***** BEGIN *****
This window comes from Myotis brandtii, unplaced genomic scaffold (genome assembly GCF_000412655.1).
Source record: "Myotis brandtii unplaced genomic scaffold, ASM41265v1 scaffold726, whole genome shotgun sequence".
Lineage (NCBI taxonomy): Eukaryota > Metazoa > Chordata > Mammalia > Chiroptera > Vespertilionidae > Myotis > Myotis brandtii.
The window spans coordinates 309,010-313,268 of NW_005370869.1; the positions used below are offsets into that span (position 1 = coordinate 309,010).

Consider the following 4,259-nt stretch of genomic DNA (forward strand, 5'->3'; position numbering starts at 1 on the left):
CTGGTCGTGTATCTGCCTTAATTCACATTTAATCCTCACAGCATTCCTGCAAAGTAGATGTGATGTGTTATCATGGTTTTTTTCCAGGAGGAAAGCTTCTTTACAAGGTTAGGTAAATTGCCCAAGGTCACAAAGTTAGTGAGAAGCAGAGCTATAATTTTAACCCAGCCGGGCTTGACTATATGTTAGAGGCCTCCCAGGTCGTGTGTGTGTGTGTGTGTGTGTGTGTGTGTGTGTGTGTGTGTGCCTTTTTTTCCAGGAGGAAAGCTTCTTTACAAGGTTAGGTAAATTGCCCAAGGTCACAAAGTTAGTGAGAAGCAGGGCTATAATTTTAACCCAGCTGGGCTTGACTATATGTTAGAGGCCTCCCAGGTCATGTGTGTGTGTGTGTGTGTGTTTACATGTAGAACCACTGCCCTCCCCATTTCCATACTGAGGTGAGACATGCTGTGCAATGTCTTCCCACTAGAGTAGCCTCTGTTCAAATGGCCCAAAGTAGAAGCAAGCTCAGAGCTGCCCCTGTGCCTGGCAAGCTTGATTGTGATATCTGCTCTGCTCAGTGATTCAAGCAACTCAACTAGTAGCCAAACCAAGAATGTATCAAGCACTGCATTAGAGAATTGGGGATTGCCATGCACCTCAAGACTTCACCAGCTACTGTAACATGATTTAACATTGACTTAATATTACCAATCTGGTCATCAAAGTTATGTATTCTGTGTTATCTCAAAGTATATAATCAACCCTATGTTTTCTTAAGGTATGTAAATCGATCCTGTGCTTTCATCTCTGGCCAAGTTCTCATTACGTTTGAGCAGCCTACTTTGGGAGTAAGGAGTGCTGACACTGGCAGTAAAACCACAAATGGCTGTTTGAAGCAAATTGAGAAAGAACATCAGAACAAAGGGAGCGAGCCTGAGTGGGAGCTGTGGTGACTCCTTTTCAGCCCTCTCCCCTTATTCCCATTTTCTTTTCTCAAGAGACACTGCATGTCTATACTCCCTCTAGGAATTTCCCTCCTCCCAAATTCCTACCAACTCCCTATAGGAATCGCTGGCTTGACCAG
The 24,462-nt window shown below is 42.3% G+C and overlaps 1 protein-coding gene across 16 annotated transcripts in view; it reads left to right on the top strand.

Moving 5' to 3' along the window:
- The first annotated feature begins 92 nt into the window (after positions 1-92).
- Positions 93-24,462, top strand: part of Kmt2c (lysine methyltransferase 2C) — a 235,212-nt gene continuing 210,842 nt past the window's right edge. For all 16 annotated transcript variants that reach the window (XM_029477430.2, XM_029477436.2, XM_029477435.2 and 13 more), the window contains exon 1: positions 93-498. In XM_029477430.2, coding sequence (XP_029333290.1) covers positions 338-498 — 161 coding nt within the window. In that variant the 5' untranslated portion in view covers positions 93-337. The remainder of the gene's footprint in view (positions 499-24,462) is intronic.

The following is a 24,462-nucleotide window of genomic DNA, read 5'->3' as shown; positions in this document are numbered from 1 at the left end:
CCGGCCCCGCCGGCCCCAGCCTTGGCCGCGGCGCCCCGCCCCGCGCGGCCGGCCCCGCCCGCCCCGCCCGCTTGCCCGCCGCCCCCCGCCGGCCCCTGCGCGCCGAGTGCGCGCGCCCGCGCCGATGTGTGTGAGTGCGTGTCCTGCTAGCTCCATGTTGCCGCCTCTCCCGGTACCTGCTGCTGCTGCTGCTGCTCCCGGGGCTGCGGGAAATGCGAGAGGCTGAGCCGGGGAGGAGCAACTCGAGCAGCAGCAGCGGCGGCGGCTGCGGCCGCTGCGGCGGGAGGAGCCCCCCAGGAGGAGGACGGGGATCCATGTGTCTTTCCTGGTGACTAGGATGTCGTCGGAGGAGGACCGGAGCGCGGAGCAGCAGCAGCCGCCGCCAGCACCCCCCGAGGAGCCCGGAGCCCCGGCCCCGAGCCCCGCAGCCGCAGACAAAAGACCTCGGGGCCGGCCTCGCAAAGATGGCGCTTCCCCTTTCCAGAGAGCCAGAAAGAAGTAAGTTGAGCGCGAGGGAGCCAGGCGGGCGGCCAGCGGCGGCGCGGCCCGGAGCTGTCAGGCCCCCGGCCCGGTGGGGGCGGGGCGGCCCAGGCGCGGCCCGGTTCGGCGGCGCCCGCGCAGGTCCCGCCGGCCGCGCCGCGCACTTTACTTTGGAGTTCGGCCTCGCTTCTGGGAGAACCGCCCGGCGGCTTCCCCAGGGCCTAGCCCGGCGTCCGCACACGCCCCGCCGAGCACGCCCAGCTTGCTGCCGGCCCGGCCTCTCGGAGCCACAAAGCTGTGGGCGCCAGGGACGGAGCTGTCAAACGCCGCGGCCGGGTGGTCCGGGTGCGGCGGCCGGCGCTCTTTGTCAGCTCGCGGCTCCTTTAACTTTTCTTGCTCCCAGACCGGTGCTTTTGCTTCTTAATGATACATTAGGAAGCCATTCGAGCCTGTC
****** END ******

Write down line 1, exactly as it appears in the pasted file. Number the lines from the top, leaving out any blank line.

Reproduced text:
This window comes from Myotis brandtii, unplaced genomic scaffold (genome assembly GCF_000412655.1).